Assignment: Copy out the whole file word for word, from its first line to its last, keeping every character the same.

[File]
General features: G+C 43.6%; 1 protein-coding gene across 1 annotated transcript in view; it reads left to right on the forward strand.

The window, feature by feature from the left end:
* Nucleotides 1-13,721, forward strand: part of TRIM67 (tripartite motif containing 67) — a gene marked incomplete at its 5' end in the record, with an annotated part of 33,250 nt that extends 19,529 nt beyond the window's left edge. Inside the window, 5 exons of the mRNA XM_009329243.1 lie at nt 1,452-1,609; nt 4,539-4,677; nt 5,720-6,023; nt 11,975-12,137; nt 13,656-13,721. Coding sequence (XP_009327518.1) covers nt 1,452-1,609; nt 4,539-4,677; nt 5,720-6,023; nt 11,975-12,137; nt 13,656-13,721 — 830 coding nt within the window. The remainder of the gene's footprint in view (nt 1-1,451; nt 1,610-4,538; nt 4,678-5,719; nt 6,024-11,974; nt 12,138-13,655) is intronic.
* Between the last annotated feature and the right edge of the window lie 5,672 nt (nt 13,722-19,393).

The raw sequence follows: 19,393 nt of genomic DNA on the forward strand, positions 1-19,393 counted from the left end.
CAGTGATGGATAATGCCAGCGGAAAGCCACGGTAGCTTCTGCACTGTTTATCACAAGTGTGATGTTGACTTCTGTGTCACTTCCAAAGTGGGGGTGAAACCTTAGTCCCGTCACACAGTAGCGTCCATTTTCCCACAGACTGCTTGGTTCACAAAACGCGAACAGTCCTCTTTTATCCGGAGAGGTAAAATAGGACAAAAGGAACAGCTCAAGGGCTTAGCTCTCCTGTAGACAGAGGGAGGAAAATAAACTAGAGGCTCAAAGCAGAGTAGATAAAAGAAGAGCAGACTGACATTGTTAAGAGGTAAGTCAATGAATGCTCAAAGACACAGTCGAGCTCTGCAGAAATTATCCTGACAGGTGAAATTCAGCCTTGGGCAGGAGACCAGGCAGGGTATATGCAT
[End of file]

General features: G+C 43.6%; 1 protein-coding gene across 1 annotated transcript in view; it reads left to right on the forward strand.

The window, feature by feature from the left end:
* Nucleotides 1-13,721, forward strand: part of TRIM67 (tripartite motif containing 67) — a gene marked incomplete at its 5' end in the record, with an annotated part of 33,250 nt that extends 19,529 nt beyond the window's left edge. Inside the window, 5 exons of the mRNA XM_009329243.1 lie at nt 1,452-1,609; nt 4,539-4,677; nt 5,720-6,023; nt 11,975-12,137; nt 13,656-13,721. Coding sequence (XP_009327518.1) covers nt 1,452-1,609; nt 4,539-4,677; nt 5,720-6,023; nt 11,975-12,137; nt 13,656-13,721 — 830 coding nt within the window. The remainder of the gene's footprint in view (nt 1-1,451; nt 1,610-4,538; nt 4,678-5,719; nt 6,024-11,974; nt 12,138-13,655) is intronic.
* Between the last annotated feature and the right edge of the window lie 5,672 nt (nt 13,722-19,393).

The raw sequence follows: 19,393 nt of genomic DNA on the forward strand, positions 1-19,393 counted from the left end.
CAGTGATGGATAATGCCAGCGGAAAGCCACGGTAGCTTCTGCACTGTTTATCACAAGTGTGATGTTGACTTCTGTGTCACTTCCAAAGTGGGGGTGAAACCTTAGTCCCGTCACACAGTAGCGTCCATTTTCCCACAGACTGCTTGGTTCACAAAACGCGAACAGTCCTCTTTTATCCGGAGAGGTAAAATAGGACAAAAGGAACAGCTCAAGGGCTTAGCTCTCCTGTAGACAGAGGGAGGAAAATAAACTAGAGGCTCAAAGCAGAGTAGATAAAAGAAGAGCAGACTGACATTGTTAAGAGGTAAGTCAATGAATGCTCAAAGACACAGTCGAGCTCTGCAGAAATTATCCTGACAGGTGAAATTCAGCCTTGGGCAGGAGACCAGGCAGGGTATATGCAT